Previous experiences have demonstrated that it is possible to find alternatives for the sustainability of Caguán’s communities without destroying the forests. This was the intention of Giacinto Franzoi, known in the communities as “Father Jacinto”, who came to Remolino del Caguán at the end of the 1980s to propose to the peasants to replace coca leaf crops for illicit use with cocoa plantations and export chocolate under the name “Chocaguán.”
Several projects in the region are being promoted in order to reduce extensive cattle farming, as was once the case with coca leaf. Baudilio Endo, 58, is one such story. He arrived in Bajo Caguán 38 years ago. This farmer’s story is similar to that of the majority of Cartagena del Chairá’s peasants: he arrived in the municipality in the 1980s, following the trail of the coca leaf and the illusion of obtaining a plot of land. After experiencing the stress of being dependent on an illegal business, he decided to venture into livestock farming in 2010.
Endo is one of a group of Chairenses who own the land on which they work. The agrarian authority granted him ownership of La Reforma, a 53-hectare farm in the Amazon Forest Reserve, just a few meters from the start of this Area of Special Environmental Interest. But, with the wisdom of years and experience, as well as the loss of his desire to make money at any cost, he criticizes the municipality’s landowners and proposes solutions.
“For example, the open lot that a single 600-hectare area has, which you can find around here and in which six families can be in, being well off with small farms and with cattle with good genetics,” says Endo.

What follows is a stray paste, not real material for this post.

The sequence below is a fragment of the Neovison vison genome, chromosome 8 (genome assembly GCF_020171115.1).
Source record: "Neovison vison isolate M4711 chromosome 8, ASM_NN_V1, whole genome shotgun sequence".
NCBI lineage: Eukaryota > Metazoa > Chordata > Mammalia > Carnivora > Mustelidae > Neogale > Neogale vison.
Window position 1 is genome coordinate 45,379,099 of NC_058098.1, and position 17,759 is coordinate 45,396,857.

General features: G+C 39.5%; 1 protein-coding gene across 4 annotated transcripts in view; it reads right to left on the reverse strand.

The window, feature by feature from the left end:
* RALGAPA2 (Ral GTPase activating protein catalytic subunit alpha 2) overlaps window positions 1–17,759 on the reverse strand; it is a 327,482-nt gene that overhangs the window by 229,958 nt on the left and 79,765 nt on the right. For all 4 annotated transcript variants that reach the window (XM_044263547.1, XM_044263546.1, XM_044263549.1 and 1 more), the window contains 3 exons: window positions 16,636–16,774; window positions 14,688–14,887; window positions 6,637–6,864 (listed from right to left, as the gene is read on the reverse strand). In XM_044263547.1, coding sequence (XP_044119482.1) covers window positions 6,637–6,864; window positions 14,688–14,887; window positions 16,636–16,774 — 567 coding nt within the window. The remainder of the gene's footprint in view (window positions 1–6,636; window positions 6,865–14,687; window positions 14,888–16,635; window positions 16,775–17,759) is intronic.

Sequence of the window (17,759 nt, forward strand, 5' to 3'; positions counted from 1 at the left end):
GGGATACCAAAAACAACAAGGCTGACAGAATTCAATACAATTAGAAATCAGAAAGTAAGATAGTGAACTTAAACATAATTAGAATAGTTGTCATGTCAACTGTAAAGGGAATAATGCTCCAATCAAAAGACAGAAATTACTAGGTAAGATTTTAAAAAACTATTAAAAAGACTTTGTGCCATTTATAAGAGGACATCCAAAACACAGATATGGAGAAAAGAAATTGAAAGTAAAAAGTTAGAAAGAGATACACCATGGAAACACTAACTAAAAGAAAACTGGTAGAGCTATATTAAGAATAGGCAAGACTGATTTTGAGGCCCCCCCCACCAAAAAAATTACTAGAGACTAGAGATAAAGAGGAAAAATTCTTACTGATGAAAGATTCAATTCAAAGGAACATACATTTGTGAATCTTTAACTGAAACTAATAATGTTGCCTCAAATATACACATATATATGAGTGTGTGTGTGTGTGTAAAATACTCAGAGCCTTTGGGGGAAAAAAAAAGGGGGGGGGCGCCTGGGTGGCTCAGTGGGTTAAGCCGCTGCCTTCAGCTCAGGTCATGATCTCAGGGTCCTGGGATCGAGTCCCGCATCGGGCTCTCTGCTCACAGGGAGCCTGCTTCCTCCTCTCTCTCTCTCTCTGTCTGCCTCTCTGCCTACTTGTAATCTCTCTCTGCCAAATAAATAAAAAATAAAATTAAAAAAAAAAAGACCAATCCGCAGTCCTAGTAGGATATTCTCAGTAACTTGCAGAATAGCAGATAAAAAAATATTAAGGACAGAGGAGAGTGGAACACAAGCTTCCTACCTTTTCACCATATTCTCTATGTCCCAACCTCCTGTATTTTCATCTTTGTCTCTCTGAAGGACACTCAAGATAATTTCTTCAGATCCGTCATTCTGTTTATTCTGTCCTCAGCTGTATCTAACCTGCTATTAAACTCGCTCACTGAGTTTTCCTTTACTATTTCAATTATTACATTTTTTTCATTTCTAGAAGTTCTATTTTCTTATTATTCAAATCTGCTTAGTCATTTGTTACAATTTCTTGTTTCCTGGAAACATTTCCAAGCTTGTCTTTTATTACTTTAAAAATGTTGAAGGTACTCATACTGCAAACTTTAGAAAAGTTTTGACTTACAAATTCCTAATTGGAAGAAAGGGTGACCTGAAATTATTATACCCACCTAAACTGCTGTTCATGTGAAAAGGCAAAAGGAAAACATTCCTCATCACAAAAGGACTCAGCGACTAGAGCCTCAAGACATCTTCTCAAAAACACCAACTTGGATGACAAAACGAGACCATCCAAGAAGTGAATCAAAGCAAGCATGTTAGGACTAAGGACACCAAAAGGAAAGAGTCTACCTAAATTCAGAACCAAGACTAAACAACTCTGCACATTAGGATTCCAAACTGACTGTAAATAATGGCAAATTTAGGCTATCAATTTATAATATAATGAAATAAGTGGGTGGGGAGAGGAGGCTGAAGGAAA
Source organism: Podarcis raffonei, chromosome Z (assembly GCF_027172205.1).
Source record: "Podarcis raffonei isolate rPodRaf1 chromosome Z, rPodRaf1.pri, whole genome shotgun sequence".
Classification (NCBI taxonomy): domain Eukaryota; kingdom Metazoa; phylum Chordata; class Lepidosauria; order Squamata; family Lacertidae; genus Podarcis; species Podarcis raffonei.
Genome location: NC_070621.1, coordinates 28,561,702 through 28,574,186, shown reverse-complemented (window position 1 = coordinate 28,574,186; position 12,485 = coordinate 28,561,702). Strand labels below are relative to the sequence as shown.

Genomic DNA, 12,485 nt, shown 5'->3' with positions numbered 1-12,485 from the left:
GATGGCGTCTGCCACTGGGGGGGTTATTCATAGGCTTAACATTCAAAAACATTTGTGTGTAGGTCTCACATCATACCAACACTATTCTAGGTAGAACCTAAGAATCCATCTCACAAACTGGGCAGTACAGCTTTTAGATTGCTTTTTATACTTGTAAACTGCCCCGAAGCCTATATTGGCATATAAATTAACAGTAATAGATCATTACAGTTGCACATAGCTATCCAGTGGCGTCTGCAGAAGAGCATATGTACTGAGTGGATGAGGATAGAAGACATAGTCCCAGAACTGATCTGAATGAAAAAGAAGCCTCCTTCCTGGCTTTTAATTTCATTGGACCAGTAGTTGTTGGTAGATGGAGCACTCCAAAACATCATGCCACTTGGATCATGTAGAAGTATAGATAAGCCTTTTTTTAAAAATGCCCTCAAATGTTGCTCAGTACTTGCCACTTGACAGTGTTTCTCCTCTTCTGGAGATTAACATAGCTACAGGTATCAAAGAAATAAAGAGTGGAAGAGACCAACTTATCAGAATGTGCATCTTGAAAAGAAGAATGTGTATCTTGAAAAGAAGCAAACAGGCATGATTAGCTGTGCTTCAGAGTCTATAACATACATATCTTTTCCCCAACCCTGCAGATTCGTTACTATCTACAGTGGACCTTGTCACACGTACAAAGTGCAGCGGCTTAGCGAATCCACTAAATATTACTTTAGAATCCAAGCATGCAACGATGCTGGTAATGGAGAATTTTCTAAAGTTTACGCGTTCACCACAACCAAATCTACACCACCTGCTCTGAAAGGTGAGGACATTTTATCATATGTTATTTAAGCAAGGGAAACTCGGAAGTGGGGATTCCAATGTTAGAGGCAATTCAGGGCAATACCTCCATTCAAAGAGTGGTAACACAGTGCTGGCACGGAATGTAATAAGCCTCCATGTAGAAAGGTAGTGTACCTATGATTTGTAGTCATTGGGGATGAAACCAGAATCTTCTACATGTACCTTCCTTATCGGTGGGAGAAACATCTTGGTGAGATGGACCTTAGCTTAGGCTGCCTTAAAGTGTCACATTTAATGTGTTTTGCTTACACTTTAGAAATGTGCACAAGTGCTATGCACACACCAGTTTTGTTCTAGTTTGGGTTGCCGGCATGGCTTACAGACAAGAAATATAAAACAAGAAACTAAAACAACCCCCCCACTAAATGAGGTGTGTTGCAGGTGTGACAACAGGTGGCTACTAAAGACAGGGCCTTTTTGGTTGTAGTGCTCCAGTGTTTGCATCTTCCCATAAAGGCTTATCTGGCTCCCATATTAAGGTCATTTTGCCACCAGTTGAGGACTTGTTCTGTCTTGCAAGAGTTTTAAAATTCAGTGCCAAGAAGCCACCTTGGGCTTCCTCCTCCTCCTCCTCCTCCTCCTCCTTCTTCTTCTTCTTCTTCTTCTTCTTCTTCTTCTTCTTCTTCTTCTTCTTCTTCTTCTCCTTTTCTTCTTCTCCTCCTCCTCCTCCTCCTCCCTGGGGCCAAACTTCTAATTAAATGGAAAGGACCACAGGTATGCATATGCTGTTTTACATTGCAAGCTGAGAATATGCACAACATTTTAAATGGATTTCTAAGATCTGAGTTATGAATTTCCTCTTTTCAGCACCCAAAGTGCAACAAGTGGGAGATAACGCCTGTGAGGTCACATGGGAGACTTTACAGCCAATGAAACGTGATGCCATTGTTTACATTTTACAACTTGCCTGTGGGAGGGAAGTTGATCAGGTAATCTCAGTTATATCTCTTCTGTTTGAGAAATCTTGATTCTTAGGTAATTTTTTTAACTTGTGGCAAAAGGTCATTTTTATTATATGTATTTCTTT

Because Endo has title to the land on which he lives and works, he has been able to benefit from forest conservation projects, which is why he has not deforested to any significant extent for nearly ten years, keeping 23 hectares of the entire property in forest. He has cleared half a hectare for food production in some years, but he has also been quick to reforest with abarco, aguarrás, yellow oak, or sevillana trees.
Yamit Cardona is another example. He arrived in Remolino del Caguán at the age of four, which is why he considers himself to be another Chairense. The FARC guerrillas kidnapped his father and brother, but he never left the Caguán region. He started scraping coca leaves and living like a raspachin (coca collector) when he was 14 years old. Years later, he turned his life around and has spent the last seven years working as a teacher in the village of Buena Vista.
The Buena Vista school proposed planting 500 trees through the School Environmental Projects (PRAE), an initiative that incorporates critical local environmental situations into various activities of educational institutions.
“If I start with a child at a very young age and tell them: ‘see, we are going to plant this, explain to them that if we plant a fruit tree it can give us fruit in the future, if we plant timber trees too, if we plant shade trees too, but the same thing happens as with the State: the PRAE just says do, go and work there… Send us tools, send us material, support us, but in the end, they leave us alone,” the teacher explains.
Another issue that stands out is the lack of continuity. Rural teachers sign contracts with the Ministry of Education, which determines which village and department they will work in. Thus, projects like the tree-planting project that Cardona is carrying out are dismantled, as it happened at a school in the neighbouring village of Monserrate, where a teacher had planted 200 trees with his students, but then he was changed at the beginning of this year, and the person who replaced him had no idea what was going on.
Just like Cardona and Endo, hundreds of families have taken an interest in living in harmony with the Amazon rainforest. Little by little, they are consolidating their ecological awareness.